The diagnostic difficulties led us to propose phage display as an strategy to develop novel antigens to detect circulating IgGs during Strongyloides infections. Selected phage-fused peptides can mimic true epitope regions of S. stercoralis antigens, and are referenced as mimotopes. Our strategy was to develop mimotopes with diagnostic potential by evaluating polyclonal sera instead of antibody fractions, and the use of affinity purified IgG against specific protein targets [48], [49], which led us to select clones with fourteen different sequence motifs, suggesting that these are immunodominant epitopes that are present in major proteins that have triggered a humoral response during infection. From these, five phage clones were selected based on their higher reactivity in Phage-ELISA tests, and on their potential to discriminate positive from negative sera samples.

All phage clones showed ability to distinguish S. stercoralis infected patients from non-infected individuals (p<0.0001), with an AUC higher than 0.8, which represents a good accuracy of diagnostic test. Among all clones, C9 showed the best results for AUC (0.871), with sensitivity of 87.5%, specificity of 80% and diagnostic accuracy of 82.5%, followed by clones C10 and D3, which also had lower cross-reactivity with serum samples from patients with other parasites. The high LR+ value for C9 was also very good and represents a high probability of a true positive strongyloidiasis diagnosis, while low LR- is suitable in ruling out the disease. Our results are comparable to the use of crude extracts of S. venezuelensis in serological detection of S. stercoralis infection (90%) presented elsewhere [18] with the advantage of being recombinant clones that can be produced in large scale in the supernatant of E. coli culture.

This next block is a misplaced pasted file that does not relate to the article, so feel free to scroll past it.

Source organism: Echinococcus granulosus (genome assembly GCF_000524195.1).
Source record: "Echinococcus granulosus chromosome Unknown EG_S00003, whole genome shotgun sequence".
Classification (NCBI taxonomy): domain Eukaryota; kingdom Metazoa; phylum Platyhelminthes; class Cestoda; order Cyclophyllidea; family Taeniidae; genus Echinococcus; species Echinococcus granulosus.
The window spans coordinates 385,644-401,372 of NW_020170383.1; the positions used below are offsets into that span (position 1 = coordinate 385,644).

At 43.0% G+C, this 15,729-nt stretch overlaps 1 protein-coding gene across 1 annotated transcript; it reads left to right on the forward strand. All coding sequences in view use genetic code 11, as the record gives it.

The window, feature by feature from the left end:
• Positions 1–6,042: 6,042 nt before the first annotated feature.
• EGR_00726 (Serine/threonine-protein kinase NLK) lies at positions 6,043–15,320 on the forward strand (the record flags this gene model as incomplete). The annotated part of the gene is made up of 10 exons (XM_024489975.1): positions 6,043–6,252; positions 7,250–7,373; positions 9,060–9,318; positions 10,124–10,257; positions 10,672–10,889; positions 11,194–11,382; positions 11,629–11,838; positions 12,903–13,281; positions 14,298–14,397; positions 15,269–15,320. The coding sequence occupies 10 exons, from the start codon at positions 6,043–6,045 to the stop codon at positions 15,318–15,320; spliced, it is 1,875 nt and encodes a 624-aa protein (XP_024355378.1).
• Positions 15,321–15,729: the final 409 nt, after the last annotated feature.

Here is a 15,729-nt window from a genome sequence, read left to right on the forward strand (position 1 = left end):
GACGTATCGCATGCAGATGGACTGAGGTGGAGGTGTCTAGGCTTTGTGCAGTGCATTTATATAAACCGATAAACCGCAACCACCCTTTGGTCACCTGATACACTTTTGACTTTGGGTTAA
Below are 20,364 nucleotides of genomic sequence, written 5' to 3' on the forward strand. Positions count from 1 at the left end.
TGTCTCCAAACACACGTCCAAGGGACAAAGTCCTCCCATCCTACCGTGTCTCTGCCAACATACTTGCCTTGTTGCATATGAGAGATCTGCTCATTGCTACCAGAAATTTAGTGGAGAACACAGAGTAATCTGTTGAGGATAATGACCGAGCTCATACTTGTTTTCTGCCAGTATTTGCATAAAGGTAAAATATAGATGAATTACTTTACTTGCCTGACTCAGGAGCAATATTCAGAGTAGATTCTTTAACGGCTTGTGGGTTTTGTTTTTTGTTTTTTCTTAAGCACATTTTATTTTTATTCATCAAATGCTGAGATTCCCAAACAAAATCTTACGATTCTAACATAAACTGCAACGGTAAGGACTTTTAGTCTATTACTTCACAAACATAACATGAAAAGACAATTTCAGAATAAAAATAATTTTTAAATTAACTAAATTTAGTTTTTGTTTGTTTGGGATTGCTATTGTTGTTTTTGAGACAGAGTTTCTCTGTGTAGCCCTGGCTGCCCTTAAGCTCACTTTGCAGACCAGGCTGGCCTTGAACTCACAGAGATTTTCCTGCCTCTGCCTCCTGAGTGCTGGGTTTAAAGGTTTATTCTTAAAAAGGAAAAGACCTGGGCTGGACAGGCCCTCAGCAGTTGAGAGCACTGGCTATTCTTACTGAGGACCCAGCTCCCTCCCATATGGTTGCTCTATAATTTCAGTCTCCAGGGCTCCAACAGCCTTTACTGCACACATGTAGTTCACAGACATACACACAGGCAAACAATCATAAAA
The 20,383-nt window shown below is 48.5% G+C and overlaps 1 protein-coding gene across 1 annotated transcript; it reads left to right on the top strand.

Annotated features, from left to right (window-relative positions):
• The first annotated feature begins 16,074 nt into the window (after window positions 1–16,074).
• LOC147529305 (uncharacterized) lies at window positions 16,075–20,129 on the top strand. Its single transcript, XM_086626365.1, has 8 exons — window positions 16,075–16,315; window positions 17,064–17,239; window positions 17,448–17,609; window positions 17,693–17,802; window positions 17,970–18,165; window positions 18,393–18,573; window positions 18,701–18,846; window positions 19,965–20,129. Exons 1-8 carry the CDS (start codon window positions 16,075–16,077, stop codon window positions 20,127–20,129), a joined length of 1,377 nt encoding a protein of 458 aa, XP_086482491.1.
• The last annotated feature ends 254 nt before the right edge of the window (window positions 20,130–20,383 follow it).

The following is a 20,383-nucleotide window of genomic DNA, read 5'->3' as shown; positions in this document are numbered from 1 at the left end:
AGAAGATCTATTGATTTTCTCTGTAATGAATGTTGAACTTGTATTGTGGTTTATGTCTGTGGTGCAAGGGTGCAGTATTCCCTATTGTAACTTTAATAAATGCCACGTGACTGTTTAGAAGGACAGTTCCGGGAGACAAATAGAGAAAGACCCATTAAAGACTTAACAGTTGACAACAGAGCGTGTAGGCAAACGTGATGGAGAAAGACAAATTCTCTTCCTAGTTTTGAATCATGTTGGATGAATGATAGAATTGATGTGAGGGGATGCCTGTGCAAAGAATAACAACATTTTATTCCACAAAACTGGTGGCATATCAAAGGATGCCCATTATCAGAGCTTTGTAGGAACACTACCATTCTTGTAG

Recent advances in immunology of infectious diseases suggest that efficient serodiagnosis requires high antigenicity of immunodominant epitopes to enable antibodies to be developed in most, if not all, infected individuals, and the antigen should contain the epitope or its substitutes. The introduction of assays based on recombinant antigens that can be produced in large quantities offers attractive alternatives to the use of crude antigen, which requires the maintenance of laboratory animals with chronic infections or stool collections from infected individuals for antigen production [50]. Peptide sequences selected from Phage display libraries against circulating antibodies to microorganisms and parasites have been described as mimotopes for hepatitis B virus [50], HIV-1 [51], and neurocysticercosis [35], [53], [54].